Equitable future hinges on pounds 1.5bn test case

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The Independent Online
EQUITABLE LIFE, the country's largest mutual life insurer, could be forced to sell itself to the highest bidder, ending 237 years of independence, if a landmark court case goes against it.

A test case on the complex issue of guaranteed annuities brought by the society opens in the High Court today

If it loses the case, Equitable Life will face a liability of up to pounds 1.5bn, laying itself open to takeover overtures from its financial rivals.

The Equitable is bringing an action against Alan D Hyman, a representative of more than 100,000 pension savers who were guaranteed a minimum rate of income in retirement.

The guarantees typically promise an income worth over 12 per cent of the pension fund that has been built up. A saver with a fund of pounds 100,000 might therefore expect an income of pounds 12,000 a year.

The guarantees were made to attract customers in the Seventies and Eighties to prevent their retirement income being jeopardised by fluctuations in annuity rates. Annuity rates, and the incomes they provide, depend on long-term interest rates.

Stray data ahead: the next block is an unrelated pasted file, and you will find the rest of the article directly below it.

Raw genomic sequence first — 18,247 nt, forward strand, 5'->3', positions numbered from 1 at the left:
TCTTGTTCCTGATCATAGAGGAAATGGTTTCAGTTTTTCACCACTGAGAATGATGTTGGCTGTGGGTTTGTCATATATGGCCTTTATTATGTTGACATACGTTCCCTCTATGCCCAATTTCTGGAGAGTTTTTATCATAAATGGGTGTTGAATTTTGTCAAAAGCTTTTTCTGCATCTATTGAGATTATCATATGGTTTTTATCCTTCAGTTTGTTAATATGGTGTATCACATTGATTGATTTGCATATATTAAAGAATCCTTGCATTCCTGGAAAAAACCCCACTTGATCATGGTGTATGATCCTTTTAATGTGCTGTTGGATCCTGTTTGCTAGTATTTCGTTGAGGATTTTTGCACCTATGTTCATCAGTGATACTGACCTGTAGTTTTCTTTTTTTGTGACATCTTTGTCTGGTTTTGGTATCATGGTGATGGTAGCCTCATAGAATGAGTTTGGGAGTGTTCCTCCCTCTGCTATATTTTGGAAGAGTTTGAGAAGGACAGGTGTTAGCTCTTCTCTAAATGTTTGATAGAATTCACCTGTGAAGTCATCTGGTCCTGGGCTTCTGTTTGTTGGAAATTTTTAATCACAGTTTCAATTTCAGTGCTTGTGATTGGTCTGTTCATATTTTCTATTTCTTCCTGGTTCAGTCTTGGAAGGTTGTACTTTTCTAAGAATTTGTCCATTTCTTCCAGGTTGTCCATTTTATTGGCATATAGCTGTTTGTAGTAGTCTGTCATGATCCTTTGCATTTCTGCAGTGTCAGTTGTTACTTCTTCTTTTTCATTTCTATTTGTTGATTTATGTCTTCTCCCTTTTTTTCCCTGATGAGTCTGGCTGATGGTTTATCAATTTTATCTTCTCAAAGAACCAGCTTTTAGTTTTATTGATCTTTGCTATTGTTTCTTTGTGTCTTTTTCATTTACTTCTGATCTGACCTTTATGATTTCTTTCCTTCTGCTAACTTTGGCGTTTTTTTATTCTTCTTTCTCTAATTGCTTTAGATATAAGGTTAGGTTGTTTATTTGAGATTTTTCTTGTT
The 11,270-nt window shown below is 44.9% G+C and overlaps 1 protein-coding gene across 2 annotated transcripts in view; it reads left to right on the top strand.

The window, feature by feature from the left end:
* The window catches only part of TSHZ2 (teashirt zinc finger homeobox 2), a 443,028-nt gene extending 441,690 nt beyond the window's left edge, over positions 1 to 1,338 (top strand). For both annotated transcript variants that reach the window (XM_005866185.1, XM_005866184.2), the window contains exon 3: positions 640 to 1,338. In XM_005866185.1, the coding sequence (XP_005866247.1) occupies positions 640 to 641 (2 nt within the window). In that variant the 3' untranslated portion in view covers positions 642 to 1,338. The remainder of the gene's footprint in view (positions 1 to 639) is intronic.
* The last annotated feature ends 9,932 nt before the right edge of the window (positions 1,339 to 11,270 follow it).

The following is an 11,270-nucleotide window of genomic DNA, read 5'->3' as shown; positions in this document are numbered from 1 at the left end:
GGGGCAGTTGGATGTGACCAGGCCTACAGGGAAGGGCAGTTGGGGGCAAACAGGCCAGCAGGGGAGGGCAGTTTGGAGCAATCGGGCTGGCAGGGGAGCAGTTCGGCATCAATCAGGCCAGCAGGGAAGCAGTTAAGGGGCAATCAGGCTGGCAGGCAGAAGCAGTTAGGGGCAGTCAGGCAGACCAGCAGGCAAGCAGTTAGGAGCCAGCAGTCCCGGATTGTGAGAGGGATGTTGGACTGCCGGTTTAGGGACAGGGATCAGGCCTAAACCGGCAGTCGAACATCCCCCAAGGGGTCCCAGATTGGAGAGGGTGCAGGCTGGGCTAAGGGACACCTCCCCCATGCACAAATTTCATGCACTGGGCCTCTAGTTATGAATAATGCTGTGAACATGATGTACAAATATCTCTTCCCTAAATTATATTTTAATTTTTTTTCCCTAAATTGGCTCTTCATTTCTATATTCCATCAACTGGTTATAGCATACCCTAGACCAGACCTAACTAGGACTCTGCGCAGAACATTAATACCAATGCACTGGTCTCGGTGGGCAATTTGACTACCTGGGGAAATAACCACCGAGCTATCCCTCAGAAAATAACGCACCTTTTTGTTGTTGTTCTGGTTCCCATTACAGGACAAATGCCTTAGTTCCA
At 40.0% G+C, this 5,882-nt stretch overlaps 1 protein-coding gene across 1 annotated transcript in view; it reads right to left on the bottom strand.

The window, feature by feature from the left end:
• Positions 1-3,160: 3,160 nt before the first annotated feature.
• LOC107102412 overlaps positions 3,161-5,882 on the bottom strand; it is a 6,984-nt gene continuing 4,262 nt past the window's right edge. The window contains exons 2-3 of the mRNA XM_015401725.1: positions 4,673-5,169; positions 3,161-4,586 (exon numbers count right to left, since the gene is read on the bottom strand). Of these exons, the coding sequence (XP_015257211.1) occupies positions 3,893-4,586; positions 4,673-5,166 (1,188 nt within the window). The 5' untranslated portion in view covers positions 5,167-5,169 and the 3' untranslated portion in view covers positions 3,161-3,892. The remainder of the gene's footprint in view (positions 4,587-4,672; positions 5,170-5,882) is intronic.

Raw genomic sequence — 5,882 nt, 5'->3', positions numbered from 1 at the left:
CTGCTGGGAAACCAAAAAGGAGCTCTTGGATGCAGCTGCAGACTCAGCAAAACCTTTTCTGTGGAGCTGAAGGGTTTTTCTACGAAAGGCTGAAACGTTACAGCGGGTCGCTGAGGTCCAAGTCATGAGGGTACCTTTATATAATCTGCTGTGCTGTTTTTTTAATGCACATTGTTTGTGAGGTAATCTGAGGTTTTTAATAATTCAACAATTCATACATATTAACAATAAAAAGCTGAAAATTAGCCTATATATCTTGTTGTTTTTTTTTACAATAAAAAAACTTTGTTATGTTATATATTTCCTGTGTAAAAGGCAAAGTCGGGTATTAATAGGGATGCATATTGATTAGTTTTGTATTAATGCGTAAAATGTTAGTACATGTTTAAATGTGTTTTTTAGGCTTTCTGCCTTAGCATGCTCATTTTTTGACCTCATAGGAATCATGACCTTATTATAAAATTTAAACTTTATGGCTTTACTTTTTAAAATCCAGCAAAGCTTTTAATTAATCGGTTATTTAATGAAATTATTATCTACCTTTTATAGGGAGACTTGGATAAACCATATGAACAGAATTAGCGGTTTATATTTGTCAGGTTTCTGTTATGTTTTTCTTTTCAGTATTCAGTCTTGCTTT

As long as interest rates remained high, the guarantees cost life offices nothing. But current long-term interest rates are lower than any life office expected, making the guarantees much more expensive to honour.

The guarantees are also more expensive than expected because of a dramatic increase in life expectancy, increasing the cost of paying the annuity income until death. Standard & Poor's puts the total industry liability at pounds 15bn.

Many Equitable policyholders have been incensed by its approach to the issue. Unlike other insurers, it has told them they can only have the guaranteed income if they accept a smaller pension fund than they would otherwise get.

More than 800 policyholders have joined an action group and two of them have brought court actions. Judges have set them aside in favour of this week's test case.

Equitable's free assets have already been hit by an order from the Government Actuary, who has given all life insurers strict guidelines on providing for the liabilities.

Documents filed with the Treasury show that Equitable has reserved pounds 1.5bn in respect of the guarantees.

Scottish Widows has reserved more than pounds 750m, subtracting from the amount it can give away in windfalls if it sells out to Lloyds TSB. Norwich Union has set aside pounds 750m.

Possible buyers include the high street banks Barclays and NatWest and insurance companies such as CGU, Royal & SunAlliance and the Prudential.

The Dutch insurer Aegon, Allianz of Germany and Axa of France have also been tipped.